“Lice And Beary White” is on the broader end of the Trophy Wife spectrum—get a load of all the wacky stuff in Warren’s bed! The school doctor (by all accounts a talking clown-suit who is nevertheless a human adult) not knowing even the basics of how to deal with lice sets us up for an episode that stretches really hard to make that classic family sitcom problem into a comedy engine. Over-the-top can be funny, but Jackie’s not such a dip that she can’t carefully reach for the iron on top of her hair on, at most, her second try. Trophy Wife strains so hard sometimes, and these actors are already perfectly delightful as it is.
But whatever exaggerated goofiness there is, “Lice And Beary White” is mostly the successful next step in the first-season project to split up the cast into different combinations and see what happens. It all starts with Bert getting lice, which means everyone else in the family needs to get shampooed just in case, which is about where I prayed to the heavens that this wasn’t about the lice slowly spreading through the family or cycling through the households or something. My scalp cannot take any more itching. The lice are just the catalyst, though. See Kate’s the mom on duty when the school doctor calls, so she’s trying to handle it, by which I mean successfully picking up the lice shampoo and rounding up the kids and other family members for their treatment. But when she gets home, Diane’s there and takes control, and Jackie is in the middle in this funny, illuminating way. Naturally the shampooing is over quickly, and from there it’s just Kate and Jackie and Diane hashing it out.
So while the moms fight over who’s in charge here (but really about the general states of their relationships with each other), Pete sets about laundering all the bedsheets when he stumbles upon a lost hand-me-down, Beary White. Apparently Warren had given it up to Bert too soon (“I had to cuddle with a Transformer, and when I woke up, it was a car!”) so he secretly stole it back some time ago. Pete’s problem-solving is, once again, lawyerly: He makes each son state his case, just like when he presides over the trial of the alleged Halloween egger. Relatedly, Warren again misuses big words presumably from his PPSAT prep. Nods like these to continuity help “Lice And Beary White” feel like a logical extension, like Trophy Wife isn’t trying things out but building on itself.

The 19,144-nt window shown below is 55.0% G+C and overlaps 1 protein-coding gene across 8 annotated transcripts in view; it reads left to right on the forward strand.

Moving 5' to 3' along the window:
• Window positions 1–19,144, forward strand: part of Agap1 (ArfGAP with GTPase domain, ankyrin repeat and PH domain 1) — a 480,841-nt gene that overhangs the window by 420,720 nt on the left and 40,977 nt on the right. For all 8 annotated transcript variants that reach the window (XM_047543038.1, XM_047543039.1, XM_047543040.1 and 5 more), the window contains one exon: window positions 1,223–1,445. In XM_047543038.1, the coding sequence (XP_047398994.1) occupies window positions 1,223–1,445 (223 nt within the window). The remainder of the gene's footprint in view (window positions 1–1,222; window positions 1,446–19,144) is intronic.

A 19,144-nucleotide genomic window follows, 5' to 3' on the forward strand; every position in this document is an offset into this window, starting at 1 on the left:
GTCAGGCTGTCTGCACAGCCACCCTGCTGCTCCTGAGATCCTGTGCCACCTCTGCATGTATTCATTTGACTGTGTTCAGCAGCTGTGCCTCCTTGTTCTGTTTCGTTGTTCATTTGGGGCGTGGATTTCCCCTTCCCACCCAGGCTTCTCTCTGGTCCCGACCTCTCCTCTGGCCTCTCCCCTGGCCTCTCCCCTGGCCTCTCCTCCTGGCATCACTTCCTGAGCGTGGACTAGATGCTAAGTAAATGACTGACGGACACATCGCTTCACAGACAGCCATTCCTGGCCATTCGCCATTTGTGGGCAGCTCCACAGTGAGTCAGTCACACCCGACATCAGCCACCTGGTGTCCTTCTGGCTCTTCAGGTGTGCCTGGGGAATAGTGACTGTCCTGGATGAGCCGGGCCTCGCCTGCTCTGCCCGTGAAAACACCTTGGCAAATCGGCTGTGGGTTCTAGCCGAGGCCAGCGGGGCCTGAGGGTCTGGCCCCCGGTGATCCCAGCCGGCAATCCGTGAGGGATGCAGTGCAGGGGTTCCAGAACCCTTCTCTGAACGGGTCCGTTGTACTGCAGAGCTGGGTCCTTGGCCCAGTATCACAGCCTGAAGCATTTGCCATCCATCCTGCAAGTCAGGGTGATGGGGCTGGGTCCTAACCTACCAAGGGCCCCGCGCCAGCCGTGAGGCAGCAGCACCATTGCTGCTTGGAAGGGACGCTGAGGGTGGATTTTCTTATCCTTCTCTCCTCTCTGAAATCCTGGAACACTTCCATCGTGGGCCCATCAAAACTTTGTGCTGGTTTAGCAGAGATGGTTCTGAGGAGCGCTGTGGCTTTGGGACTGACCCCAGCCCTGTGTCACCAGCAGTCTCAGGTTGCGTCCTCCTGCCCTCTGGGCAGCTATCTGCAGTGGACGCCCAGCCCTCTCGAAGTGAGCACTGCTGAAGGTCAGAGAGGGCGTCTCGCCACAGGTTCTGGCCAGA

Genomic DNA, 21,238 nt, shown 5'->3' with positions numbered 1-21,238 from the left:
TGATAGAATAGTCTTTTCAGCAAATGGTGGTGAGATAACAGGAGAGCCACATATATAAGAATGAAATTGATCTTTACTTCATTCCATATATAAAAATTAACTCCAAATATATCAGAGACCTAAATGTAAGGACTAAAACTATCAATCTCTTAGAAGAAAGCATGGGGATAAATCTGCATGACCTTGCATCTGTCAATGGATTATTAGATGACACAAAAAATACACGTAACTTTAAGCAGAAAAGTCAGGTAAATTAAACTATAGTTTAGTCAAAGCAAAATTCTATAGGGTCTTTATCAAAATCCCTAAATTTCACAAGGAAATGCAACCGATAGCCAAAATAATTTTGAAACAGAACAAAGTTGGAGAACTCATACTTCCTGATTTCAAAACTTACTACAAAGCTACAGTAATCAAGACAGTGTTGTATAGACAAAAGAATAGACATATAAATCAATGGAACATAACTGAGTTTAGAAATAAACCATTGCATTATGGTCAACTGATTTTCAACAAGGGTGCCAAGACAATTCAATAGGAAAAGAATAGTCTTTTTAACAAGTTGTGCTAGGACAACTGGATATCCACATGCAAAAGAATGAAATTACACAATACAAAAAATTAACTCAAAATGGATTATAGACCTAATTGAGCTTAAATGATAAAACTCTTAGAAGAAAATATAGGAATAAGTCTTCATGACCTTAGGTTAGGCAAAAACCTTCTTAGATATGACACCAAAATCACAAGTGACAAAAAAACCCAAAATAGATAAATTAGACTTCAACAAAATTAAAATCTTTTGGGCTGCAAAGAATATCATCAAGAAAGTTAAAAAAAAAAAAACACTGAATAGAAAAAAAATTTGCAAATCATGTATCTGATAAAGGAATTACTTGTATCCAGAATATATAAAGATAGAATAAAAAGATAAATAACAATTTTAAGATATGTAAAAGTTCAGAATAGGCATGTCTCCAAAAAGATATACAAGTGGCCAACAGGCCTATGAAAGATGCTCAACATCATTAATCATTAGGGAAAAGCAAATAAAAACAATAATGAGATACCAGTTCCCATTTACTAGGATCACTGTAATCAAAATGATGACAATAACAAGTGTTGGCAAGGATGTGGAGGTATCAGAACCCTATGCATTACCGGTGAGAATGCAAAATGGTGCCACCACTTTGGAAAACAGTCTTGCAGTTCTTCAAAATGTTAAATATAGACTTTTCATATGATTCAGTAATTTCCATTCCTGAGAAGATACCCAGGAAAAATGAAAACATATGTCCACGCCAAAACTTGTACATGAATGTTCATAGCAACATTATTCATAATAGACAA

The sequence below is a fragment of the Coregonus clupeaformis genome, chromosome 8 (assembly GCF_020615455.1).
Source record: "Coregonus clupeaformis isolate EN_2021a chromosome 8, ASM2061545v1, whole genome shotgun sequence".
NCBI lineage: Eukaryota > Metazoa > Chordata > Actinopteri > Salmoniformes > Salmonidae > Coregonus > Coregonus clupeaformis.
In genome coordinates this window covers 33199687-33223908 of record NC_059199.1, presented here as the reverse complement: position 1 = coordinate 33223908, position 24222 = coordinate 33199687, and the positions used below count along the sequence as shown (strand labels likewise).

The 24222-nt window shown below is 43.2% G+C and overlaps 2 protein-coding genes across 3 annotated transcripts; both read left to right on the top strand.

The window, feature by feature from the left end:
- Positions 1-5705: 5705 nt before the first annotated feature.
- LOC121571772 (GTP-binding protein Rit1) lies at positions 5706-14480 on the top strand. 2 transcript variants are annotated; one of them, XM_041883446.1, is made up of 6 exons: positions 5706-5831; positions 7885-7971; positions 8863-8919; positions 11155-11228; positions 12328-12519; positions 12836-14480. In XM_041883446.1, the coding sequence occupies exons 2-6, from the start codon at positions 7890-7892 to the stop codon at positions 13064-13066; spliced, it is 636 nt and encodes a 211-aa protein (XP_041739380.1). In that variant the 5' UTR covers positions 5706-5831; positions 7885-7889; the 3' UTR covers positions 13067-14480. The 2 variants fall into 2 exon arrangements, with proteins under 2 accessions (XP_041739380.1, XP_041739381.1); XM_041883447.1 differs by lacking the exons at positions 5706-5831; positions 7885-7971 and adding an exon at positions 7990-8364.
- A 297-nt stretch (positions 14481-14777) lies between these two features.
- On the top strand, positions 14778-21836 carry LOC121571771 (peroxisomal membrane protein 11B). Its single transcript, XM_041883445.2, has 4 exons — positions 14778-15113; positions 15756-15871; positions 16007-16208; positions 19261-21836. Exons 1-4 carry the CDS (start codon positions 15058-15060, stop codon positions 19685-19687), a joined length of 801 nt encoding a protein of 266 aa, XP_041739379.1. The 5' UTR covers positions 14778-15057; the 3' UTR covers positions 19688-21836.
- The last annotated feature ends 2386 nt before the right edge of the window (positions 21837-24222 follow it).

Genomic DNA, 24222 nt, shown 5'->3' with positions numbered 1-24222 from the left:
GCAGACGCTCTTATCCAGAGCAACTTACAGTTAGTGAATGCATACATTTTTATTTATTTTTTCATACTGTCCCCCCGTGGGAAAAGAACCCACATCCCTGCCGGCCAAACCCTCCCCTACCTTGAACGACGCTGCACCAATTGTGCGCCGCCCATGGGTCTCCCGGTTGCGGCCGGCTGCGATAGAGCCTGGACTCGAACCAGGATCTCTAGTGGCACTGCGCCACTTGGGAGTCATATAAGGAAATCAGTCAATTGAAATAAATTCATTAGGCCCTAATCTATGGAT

Needless to say I have been dying to see the wives alone together and Pete parenting. That second plot is mostly just for jokes, but just the simple fact of showing Pete interacting with his kids reveals their relationships, the way he speaks to them, the way they try to appeal to him. Bert and Warren are so enthusiastic and confident, and Pete is so, well, tired, that the combination is delightful. Eventually he asks if they’ve ever heard of the Judgment Of Solomon. “Is that a videogame?” “No.” “Then no.” Again they confound Pete, both kids totally okay with cutting Beary White in two. Pete gives up—and it’s starting to hit me that Pete really is kind of world-weary this week. There’s a scene where he’s at work, and it’s just him at a conference table with two other lawyers being silent and bored together. At the end Bert and Warren realize his job is silly, and he can’t help but agree. He’s not worn out in an existential way. He just has exhaustingly happy children. Who, by the way, decide to share custody of Beary White, restoring Pete’s faith in them in the process.